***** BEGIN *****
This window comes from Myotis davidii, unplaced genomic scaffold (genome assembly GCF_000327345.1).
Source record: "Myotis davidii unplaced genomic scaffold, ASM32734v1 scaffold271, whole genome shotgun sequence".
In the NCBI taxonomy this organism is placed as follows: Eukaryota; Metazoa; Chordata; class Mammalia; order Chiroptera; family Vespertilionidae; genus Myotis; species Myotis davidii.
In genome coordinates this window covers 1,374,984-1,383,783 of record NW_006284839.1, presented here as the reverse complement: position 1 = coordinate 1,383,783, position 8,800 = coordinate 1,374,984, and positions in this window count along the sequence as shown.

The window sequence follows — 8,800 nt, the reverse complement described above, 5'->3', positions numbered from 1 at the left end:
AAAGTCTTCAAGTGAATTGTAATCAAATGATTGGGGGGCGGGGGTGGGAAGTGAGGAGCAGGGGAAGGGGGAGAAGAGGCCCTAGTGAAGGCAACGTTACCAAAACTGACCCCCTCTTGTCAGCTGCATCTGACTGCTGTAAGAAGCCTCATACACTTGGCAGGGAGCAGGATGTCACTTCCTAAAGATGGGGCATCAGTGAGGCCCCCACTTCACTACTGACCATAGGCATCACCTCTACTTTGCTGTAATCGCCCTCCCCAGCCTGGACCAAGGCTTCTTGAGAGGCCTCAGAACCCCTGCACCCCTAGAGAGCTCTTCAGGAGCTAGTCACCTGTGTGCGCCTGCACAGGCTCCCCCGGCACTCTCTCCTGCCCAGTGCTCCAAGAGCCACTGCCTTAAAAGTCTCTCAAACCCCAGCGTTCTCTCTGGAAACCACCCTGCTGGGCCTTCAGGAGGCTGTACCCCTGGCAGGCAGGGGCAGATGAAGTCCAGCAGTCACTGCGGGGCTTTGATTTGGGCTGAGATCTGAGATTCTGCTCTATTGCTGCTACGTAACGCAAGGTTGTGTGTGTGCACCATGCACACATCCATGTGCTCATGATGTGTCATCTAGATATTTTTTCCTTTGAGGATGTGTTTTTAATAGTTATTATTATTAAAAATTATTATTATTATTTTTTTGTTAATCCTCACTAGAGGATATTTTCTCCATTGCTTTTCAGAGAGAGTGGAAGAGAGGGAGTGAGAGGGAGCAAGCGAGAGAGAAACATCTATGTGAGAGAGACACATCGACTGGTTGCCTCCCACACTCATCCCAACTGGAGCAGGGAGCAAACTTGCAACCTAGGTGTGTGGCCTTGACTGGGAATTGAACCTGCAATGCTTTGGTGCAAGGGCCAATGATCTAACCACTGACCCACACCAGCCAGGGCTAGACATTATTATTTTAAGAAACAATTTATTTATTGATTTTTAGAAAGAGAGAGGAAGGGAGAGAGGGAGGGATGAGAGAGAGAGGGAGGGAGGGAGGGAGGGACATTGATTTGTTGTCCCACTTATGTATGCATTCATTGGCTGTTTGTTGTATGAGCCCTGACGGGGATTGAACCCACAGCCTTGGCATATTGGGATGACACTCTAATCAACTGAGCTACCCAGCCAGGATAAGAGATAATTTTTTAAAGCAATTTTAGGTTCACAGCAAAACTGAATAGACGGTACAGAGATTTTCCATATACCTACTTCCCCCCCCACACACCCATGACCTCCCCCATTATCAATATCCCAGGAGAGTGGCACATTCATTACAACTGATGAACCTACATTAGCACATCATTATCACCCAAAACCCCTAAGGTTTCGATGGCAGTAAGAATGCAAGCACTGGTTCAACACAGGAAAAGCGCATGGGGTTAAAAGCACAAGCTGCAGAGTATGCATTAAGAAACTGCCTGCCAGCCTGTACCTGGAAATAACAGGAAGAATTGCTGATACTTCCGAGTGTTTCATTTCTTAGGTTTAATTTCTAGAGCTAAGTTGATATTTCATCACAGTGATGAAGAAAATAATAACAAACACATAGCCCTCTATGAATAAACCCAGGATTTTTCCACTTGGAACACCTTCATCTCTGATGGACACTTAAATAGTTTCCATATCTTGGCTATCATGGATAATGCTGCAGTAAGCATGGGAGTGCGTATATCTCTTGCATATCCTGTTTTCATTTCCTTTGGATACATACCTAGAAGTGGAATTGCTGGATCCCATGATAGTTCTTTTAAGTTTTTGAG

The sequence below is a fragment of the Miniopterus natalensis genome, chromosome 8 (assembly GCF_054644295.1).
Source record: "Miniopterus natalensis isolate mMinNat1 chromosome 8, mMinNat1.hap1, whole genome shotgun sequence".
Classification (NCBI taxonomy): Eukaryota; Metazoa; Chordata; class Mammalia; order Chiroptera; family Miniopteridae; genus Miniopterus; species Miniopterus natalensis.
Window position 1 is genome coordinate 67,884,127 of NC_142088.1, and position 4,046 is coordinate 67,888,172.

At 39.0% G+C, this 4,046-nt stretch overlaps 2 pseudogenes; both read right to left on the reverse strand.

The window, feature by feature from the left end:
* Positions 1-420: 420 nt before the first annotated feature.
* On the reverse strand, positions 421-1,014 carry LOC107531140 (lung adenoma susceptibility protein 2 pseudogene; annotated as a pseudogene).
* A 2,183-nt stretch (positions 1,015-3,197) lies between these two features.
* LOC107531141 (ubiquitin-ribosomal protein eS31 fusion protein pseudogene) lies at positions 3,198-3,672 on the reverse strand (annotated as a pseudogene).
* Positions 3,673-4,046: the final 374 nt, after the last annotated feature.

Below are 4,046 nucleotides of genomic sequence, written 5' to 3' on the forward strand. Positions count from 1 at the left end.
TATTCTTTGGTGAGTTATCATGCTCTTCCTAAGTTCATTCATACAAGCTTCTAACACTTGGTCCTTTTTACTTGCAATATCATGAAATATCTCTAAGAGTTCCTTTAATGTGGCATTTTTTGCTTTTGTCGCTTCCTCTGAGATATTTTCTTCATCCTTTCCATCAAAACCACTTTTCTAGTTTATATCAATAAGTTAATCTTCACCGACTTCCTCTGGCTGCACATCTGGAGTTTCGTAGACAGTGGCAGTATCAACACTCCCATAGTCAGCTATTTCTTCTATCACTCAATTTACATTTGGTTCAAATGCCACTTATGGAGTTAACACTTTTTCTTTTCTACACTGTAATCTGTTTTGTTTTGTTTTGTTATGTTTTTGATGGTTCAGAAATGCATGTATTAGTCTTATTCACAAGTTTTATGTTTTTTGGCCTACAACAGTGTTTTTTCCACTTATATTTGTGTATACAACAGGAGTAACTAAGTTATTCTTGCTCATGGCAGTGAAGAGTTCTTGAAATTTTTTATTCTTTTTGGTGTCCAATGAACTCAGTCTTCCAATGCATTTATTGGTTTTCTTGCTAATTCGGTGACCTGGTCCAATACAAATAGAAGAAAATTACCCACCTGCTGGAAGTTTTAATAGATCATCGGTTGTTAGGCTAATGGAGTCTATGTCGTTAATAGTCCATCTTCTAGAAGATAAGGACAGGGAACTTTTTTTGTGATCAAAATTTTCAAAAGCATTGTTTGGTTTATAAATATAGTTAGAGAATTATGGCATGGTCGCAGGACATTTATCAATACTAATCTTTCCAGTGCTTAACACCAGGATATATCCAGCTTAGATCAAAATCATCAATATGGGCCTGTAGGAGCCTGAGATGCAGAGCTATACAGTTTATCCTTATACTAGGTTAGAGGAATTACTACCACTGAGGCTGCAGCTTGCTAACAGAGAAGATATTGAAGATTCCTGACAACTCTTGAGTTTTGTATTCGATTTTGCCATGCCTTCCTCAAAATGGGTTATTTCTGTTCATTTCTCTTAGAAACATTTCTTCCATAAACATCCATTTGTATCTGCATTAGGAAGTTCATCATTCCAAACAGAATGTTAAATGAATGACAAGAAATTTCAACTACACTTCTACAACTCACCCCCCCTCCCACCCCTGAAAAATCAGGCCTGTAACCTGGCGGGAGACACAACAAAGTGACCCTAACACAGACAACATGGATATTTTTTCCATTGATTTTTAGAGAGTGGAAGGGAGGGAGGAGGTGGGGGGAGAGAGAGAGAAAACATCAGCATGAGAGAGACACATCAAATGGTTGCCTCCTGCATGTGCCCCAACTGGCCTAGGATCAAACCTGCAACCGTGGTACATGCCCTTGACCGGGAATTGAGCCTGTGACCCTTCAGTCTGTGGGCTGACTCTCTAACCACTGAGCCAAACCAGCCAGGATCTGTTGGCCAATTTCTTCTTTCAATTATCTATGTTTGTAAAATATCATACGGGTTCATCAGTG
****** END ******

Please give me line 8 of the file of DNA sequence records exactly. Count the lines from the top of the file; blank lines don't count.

Source record: "Miniopterus natalensis isolate mMinNat1 chromosome 8, mMinNat1.hap1, whole genome shotgun sequence".